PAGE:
Sorry Brad, but their isn't going to be any "winning" in this lockout
- only different degrees of losing. These guys should come to a settlement now
before the fans get disgusted with this bunch of millionaires complaining about
how bad they've got it.
Stupid lockout...otherwise Jazz would really have a #3 pick
Best scenario:1. Lockout happens, but is quickly over when players
realize fans aren't totally behind them, and many players come to the
realization they're too in debt to last a year not playing. High-paid superstars
won't care, but a majority of the players do and put pressure on the group to
give in.2. NBA season is revived with the owners' key demands met.
Some player demands are met in compromising. (I'm not sure what those would
be--there likely are some, though.)3. Teams' rosters get majorly
jumbled due to the new hard cap. Talent gets more evened out--no more Miami or
Boston type teams.4. Fans are rewarded with a bit lower ticket
prices.5. Every NBA fan now has a legitimate chance to see their
team in the NBA finals, depending on the quality of ownership and coaching, of
course.In a perfect world.Guess we can always dream.
Player's don't start missing their first paycheck until Mid November and are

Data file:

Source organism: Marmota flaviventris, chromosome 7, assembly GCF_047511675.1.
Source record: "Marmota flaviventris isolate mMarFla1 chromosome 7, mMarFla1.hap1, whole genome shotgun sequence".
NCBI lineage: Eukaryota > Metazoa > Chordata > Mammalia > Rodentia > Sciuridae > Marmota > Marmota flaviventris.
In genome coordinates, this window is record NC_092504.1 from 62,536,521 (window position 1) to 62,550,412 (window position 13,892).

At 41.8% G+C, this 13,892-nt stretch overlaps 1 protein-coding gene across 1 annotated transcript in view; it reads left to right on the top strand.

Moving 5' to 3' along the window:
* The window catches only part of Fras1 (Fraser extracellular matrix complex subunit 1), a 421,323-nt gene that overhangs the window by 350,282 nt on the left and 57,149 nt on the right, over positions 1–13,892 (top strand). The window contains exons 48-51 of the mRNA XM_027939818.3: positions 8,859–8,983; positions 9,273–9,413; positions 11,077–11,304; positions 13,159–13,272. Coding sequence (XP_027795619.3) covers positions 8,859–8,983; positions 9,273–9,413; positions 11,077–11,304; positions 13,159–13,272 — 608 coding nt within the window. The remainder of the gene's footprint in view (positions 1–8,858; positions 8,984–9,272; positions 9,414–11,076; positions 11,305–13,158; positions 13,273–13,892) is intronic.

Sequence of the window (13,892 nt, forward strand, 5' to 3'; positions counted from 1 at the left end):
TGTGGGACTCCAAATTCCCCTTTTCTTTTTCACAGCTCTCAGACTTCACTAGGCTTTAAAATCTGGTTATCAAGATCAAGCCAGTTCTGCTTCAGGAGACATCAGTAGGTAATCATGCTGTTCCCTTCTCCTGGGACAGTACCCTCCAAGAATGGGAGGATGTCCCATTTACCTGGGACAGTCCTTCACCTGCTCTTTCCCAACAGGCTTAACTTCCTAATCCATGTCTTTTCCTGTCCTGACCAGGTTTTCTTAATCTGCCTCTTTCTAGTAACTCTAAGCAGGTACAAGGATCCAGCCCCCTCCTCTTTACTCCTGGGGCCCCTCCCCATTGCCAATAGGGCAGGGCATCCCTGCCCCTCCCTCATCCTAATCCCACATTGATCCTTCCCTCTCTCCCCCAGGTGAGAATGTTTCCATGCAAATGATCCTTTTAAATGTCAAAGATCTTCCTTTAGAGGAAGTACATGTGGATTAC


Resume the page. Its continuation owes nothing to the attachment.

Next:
paid twice a month. Once they reach an agreement, it will take 30 days before
they can begin the season. So, until the players have missed 2-3 paychecks,
there probably won't be any agreement. If they reach an agreement by Dec. 15
(after they have missed 3 paychecks) we will have a 50 game season that starts
in early to mid January. Another factor that works in the owner's favor
is the fact that NBA careers are finite. A good career is considered 10+ years.
No one wants to lose out on 10% of their career earnings. Also, if you are a
vet at the end of your career, or you are a team that is built to win now, ie
Celtics, Spurs, Lakers, then you want to play ball now before your
"window" closes. Finally, unlike the NFL, NBA players will have
a harder time claiming irrepairable harm to their careers in the court system as
there are other overseas leagues where they can play (there is more than one
employer). There is no such "other" league for NFL players.
So The "Booze" buys a 2.4 mil house and puts 25% down, I wonder where
the millions he made while playing and sitting for the Jazz have gone? Pathetic,
and I personnaly couldn't care less. It's the fans and more to the point
citizens of this countrry who pay for every cent of income to both the
"GREEDY" players and owners. What is the most pathetic about all of
this is that taxpayers and consumers who "never" watch, attend, or